User story definition fundamentals
Common techniques for writing good user stories
Chapter 5. Deriving Initial Project Backlogs
Value of the initial backlog
Sketch of the sample project
Fitting initial backlog work into a release cycle
The handoff between enterprise and project architects
User role modeling results
Key persona definitions
Carla in corp strategy
An example of an initial backlog interview
Finance is upstream
Observations regarding initial backlog sessions
Chapter 6. Developer Stories for Data Integration
Why developer stories are needed
Introducing the “developer story”
Developer stories in the agile requirements management scheme
Agile purists do not like developer stories
Initial developer story workshops
Data warehousing/business intelligence reference data architecture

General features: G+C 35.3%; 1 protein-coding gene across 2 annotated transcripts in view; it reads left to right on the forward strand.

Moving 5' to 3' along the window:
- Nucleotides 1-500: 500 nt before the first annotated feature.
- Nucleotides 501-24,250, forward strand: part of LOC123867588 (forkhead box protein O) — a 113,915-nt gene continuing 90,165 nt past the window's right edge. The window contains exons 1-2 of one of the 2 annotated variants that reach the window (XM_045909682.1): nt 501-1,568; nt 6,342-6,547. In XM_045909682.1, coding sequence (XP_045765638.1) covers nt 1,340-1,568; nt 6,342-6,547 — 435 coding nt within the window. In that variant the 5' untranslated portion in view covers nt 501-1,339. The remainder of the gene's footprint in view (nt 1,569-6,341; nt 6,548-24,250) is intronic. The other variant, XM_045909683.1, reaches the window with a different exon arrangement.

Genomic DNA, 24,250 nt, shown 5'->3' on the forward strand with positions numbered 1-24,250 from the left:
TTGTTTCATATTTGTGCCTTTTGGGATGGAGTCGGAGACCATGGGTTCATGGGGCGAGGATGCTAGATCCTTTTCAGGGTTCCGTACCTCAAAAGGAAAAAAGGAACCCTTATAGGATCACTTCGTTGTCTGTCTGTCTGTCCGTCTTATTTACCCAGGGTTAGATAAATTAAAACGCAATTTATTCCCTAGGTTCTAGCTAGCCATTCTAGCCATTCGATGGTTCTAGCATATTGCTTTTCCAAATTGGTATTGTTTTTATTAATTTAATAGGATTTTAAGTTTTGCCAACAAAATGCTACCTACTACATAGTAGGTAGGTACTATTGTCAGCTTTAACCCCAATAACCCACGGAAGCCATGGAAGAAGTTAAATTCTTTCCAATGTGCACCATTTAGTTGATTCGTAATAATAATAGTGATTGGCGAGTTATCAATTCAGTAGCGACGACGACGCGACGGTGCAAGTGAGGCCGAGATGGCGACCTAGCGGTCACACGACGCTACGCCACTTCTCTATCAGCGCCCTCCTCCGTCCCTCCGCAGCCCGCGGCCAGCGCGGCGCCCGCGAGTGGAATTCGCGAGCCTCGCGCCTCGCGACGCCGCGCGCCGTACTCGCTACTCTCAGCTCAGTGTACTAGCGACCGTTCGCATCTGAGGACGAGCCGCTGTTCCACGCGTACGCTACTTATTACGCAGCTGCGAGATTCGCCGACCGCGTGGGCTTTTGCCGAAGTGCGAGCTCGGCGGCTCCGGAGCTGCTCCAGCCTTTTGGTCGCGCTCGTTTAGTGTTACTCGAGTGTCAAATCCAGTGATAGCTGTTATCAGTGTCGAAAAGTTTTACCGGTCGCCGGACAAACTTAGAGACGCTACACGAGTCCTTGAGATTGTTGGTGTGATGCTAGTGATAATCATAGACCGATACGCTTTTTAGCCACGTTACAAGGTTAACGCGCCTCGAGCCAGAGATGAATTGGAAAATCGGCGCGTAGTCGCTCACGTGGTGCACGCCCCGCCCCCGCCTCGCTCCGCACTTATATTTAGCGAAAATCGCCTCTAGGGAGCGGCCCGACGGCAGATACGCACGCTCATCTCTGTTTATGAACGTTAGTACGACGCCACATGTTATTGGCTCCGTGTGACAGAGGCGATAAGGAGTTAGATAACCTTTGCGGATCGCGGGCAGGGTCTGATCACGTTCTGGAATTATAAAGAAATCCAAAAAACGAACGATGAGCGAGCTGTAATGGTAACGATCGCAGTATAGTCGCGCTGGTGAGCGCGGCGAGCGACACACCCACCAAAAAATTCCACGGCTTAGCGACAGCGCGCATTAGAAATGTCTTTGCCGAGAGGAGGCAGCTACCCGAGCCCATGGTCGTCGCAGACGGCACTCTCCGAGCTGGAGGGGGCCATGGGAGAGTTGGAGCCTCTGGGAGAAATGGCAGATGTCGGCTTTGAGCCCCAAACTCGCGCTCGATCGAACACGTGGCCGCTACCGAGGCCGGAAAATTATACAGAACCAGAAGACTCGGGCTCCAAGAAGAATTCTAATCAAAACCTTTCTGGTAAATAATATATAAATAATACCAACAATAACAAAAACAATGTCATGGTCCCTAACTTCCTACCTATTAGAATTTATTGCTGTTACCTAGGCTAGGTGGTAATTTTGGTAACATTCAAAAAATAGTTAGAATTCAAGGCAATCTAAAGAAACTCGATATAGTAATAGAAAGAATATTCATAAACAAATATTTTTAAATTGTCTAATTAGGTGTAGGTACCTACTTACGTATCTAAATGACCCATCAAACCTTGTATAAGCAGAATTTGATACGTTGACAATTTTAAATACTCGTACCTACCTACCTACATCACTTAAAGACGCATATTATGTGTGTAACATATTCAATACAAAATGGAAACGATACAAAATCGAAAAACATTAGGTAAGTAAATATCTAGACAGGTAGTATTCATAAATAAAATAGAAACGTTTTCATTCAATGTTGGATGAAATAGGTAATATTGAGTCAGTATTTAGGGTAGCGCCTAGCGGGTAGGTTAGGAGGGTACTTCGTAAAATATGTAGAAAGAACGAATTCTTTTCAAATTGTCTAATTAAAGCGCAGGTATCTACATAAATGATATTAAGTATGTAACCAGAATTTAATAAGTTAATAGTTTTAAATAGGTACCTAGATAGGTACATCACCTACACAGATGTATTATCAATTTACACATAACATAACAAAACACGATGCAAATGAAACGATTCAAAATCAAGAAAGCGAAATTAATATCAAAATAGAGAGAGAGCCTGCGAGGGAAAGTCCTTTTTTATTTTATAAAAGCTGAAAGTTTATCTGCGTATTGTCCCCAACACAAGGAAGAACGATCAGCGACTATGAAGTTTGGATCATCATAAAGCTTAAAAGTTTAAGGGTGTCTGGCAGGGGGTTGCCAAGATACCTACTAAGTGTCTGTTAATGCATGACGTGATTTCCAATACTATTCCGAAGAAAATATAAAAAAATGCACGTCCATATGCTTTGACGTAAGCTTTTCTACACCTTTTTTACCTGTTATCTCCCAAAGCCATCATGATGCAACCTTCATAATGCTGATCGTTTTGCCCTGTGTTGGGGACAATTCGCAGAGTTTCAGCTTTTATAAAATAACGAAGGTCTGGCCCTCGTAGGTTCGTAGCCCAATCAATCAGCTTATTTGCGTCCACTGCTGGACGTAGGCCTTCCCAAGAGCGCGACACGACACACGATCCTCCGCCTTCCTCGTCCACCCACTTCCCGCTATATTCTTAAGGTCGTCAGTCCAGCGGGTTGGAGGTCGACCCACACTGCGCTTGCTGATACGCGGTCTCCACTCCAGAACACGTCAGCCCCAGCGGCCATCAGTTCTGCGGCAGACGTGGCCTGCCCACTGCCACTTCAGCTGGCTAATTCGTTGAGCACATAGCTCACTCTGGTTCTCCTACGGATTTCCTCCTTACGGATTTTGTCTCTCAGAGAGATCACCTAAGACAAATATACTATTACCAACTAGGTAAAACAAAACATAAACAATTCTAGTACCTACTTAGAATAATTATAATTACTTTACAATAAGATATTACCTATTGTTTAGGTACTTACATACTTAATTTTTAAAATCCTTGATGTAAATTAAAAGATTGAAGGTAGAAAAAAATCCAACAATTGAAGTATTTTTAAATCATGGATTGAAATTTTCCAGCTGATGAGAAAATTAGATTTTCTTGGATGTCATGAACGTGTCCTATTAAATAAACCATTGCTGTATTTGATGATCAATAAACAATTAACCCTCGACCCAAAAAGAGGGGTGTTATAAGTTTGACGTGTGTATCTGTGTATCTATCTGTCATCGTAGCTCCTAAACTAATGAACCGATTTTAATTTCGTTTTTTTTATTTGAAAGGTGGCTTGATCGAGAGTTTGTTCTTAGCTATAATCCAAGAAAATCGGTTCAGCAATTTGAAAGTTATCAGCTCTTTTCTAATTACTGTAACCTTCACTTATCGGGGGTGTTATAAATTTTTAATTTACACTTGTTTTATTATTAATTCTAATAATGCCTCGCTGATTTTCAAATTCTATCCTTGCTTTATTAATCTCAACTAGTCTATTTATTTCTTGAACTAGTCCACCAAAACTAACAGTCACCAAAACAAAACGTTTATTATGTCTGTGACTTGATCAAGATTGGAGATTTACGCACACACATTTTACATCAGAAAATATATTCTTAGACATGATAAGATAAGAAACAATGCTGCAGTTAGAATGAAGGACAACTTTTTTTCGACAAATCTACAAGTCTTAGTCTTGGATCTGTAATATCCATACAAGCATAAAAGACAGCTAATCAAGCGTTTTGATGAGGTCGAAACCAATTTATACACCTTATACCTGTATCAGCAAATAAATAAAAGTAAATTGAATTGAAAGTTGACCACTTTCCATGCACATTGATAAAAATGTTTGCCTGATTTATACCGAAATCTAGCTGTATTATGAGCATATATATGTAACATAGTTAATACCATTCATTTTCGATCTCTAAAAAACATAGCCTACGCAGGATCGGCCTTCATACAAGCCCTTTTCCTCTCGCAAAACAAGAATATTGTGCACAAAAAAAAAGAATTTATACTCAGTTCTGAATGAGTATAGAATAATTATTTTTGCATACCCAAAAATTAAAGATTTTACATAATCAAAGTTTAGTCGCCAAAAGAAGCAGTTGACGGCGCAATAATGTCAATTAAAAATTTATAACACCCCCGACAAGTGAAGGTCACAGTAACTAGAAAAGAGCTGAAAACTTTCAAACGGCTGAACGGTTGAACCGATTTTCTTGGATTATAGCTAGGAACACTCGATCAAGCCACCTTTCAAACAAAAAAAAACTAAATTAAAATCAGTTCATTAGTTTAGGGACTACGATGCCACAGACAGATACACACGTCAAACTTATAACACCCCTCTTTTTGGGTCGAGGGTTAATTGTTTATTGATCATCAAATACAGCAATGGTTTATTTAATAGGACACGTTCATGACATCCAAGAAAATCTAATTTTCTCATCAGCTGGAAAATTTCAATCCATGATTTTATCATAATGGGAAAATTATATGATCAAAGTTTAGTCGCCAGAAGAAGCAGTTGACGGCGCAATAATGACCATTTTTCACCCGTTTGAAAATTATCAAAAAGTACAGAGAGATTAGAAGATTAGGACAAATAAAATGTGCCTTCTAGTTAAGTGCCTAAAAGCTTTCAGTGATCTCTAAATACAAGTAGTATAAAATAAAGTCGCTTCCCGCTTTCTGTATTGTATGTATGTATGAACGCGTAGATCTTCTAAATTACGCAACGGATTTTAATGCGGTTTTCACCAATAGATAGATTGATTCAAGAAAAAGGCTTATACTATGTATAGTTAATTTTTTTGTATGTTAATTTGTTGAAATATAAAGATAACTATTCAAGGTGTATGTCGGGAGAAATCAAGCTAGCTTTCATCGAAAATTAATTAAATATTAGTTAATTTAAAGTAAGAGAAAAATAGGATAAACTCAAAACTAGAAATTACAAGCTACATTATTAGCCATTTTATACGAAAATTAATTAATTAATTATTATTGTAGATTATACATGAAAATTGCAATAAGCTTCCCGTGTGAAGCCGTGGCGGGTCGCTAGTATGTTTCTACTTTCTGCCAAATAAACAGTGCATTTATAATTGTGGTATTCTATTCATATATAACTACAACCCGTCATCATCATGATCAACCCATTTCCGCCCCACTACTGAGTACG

Forming backlogs with developer stories
Evaluating good developer stories: DILBERT’S test
Secondary techniques when developer stories are still too large
Chapter 7. Estimating and Segmenting Projects
Failure of traditional estimation techniques
An agile estimation approach
Quick story points via “estimation poker”
Story points and ideal time
Estimation accuracy as an indicator of team performance
Value pointing user stories
Packaging stories into iterations and project plans
Segmenting projects into business-valued releases
Project segmentation technique 1: dividing the star schema
Project segmentation technique 2: dividing the tiered integration model